Metallurgy is a process whereby metal is treated in various ways, often with heat, to remove impurities and alter the physical properties of the metal itself, making it stronger or less susceptible to stress and corrosion, etc.
Like most longterm thought movements, yoga has never been static. Yoga has been redrawn countless times over the centuries to suit the needs of the moment. Practitioners alter rituals in small or large ways to suit individual needs. The needs and focus of a culture can change substantially over time much in the same way that the needs of an individual practitioner may change over the course of their life. The experience we seek to have through ritual at 25 might be markedly different from the one we seek to have at 65. Should the ritual, in this case yoga, be invalidated because it has changed to suit the needs of the end user? Some would argue yes and some no. All I can say with certainty is that rituals will change, they do not remain fixed or static and some of the most potent rituals have been the most transmutable. Life is change, why would ritual be any different?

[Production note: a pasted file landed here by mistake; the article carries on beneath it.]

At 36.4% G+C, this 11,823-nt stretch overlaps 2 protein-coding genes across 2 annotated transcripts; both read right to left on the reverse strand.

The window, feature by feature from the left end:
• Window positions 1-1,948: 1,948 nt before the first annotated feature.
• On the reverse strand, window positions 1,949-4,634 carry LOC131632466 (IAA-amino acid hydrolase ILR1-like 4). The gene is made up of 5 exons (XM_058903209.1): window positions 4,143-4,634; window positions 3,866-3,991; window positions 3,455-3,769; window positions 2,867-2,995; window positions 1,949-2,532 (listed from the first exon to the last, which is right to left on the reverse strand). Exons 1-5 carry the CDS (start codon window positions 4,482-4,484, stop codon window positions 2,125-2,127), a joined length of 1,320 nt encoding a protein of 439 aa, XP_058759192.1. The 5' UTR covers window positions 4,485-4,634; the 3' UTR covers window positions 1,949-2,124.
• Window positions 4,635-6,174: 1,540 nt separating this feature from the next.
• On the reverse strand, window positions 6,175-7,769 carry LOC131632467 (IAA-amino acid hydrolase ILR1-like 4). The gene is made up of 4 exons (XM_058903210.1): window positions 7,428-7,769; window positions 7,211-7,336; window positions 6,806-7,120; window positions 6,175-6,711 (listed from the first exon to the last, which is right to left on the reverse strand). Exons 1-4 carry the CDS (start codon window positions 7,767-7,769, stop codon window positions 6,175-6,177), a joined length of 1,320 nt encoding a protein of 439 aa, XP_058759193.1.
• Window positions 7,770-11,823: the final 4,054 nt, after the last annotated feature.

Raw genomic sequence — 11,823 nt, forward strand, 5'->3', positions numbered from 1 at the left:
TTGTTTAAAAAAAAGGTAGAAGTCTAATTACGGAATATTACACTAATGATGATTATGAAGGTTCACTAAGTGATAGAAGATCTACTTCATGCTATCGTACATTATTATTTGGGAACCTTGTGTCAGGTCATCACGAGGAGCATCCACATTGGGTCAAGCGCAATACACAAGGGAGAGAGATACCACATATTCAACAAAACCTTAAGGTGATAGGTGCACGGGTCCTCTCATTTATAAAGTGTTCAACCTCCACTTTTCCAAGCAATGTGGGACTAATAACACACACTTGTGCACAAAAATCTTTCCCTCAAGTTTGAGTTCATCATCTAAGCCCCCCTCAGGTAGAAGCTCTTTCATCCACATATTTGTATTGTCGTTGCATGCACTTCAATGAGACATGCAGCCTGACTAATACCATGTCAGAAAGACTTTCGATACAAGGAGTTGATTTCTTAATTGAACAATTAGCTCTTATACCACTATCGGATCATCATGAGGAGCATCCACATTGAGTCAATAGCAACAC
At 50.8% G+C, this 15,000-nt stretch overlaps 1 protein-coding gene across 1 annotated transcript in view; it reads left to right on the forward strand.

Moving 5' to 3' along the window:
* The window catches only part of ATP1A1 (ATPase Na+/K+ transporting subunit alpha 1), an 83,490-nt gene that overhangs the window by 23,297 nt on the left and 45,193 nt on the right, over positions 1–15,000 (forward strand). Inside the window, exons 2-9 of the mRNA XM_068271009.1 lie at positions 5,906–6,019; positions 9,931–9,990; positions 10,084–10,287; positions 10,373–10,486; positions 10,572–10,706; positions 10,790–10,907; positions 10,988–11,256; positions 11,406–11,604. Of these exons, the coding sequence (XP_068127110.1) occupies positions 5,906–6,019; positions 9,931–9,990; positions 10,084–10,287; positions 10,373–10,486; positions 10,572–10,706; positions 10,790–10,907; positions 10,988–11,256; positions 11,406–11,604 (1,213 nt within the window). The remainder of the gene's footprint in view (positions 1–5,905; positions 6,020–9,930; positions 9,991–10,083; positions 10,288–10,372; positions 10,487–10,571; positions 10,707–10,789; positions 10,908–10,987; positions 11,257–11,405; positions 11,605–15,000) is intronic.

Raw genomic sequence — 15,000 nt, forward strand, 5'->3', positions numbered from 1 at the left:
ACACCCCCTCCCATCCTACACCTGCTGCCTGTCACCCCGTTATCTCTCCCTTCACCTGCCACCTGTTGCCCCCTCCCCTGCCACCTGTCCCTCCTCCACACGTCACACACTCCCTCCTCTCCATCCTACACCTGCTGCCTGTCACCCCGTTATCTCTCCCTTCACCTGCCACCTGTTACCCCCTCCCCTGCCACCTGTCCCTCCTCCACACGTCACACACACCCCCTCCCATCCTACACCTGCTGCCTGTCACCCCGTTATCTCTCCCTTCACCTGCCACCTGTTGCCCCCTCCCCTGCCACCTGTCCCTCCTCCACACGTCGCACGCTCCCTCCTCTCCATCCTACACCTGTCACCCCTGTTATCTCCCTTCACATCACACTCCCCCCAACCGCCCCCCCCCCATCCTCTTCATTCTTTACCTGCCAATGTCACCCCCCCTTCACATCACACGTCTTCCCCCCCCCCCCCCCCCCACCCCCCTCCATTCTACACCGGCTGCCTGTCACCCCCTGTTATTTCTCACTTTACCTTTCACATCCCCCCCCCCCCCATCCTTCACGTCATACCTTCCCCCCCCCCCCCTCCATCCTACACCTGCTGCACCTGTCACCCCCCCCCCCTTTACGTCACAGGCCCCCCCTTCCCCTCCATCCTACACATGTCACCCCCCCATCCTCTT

Yogis, teachers and students alike, can be a very fickle and judgmental group. We become easily distracted by the idea that one teacher or practice style is better than another. We substitute the hard work of self-reflection for the self-serving belief that we have found the secret elixir in a person or a studio or even in a practice. Of course there is no secret elixir, nothing can replace hard work in reshaping how we experience and frame our world. I believe WE are the architects of our own personal sense of wellbeing, health and success. Secret elixirs, all knowing teachers and magical thinking are great plot devices for movies but they don't have a place in my world view. The power for positive change lies within the practitioner and has been there all along, much in the same way that the strength or pliability of metal was there from the start. The metallurgist understands how to inspire transformation within the metal but ultimately it is the metal that must undergo the transmutation. Teachers and their methods are important tools on our road of transformation but they are not responsible for the change itself...We are. To paraphrase Gandhi, we are the change we seek. Finding the best teacher or the right practice is a lifelong endeavor that may change as you face new challenges and opportunities. The idea that there is only one method for transformation is a distraction that serves only to limit our ability to mature into ever greater awareness.
John Merideth - Summer 2012